The National Network condemn the Australian government for their failure to address the torture and violence within prisons and places of detention across the country and call upon the government to respond to the Committee against Torture’s concluding observations as a matter of urgency.

Governments across Australia have consistently failed to address reports of violence and torture within their prison systems, with states and territories obstructing the UN Committee Against Torture’s visits to Australian places of detention, impeding the Committee’s ability to carry out their mandate under the OPCAT, to which Australia is a party. The Committee Against Torture has taken action, sending a letter to the Australian Government demanding an explanation for the delay in providing a follow-up report covering youth justice, immigration detention, and general conditions of detention. This report is now five months overdue.

In a statement addressed to the Australian Government, the UN Committee expressed deep concern over the lack of progress in addressing issues raised in its concluding observations. These observations highlighted areas of particular concern, including reports of violence and torture within detention facilities. ‘As Rapporteur for Follow-up to Concluding Observations
of the Committee against Torture, I refer to the examination of the sixth periodic report of Australia by the Committee,’ stated the UN Rapporteur. ‘The information sought by the Committee has not been provided yet, although more than one year has elapsed since the transmittal of the Committee’s concluding observations.’

‘The failure to provide necessary information within the allotted timeframe raises serious questions about the Australian Government’s commitment to addressing human rights violations within its detention facilities,’ said Debbie Kilroy. ‘The excuse provided by the AG’s office that compiling all relevant data and information ‘took longer than expected’ is not satisfactory. We have people warehoused in prisons and cages right now, who need those in power to take immediate action. We do not accept their excuses,’ said Tabitha Lean.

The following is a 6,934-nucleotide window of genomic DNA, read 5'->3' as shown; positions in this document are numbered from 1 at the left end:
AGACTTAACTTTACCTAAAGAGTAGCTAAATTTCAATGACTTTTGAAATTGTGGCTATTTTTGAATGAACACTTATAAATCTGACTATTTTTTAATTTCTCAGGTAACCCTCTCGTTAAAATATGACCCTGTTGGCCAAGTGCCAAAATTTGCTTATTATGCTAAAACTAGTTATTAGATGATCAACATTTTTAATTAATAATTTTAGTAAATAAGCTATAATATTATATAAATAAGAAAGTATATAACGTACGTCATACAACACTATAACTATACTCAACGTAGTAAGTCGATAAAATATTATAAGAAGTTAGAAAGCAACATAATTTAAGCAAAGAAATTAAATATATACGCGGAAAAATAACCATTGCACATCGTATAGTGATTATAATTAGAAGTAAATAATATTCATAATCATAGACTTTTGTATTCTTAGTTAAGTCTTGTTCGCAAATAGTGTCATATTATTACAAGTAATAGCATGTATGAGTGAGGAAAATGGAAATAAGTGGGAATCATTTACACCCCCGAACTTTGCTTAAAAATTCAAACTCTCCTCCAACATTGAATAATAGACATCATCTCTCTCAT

‘Even the fact that our governments would not allow the UN access to investigate all of the sites of detention during their visit suggests a deliberate attempt to conceal the extent of violence and torture occurring within these institutions and confirms what the National Network has been saying for some time now – Australian prisons are places of torture,’ said Tabitha Lean.

‘Prisons are sites of brutality and abuse and the National Network call upon our governments to take immediate action to address reports of violence and torture,’ said Debbie Kilroy. ‘The Australian Government must cooperate fully with the UN Committee Against Torture’s investigation, because the safety and dignity of people locked in prisons and detention facilities (including children) are at stake, and urgent action is needed to address these serious human rights violations,’ said Debbie Kilroy.

‘We urge the Australian Government to respond immediately to the UN Committee’s request for information, and for the Governments to work with our organisation to consider ways to reduce the criminalisation of women and girls, and to keep people in our communities, not cages,’ said Debbie Kilroy.

About Us:
The National Network of Incarcerated and Formerly Incarcerated Women and Girls
represents women, girls, feminine identifying and non-binary people who are currently in prison, who have been to prison, those who are currently living within the confines of the criminal injustice system and those who have exited the system.

Our Network in Australia was founded in 2020 by Debbie Kilroy of Sisters Inside and remains an abolitionist organisation committed to ending the incarceration of women and girls. Collectively we argue that prison will never be a safe place for women or girls, and in fact they are places that entrench poverty, increase trauma and cause further social and economic harm. Prisons, in our opinion, do not result in an increase in public or community safety.

0419 762 474              0499 780 226

For further comment, please contact either Tabitha or Debbie Kilroy on their respective contact numbers.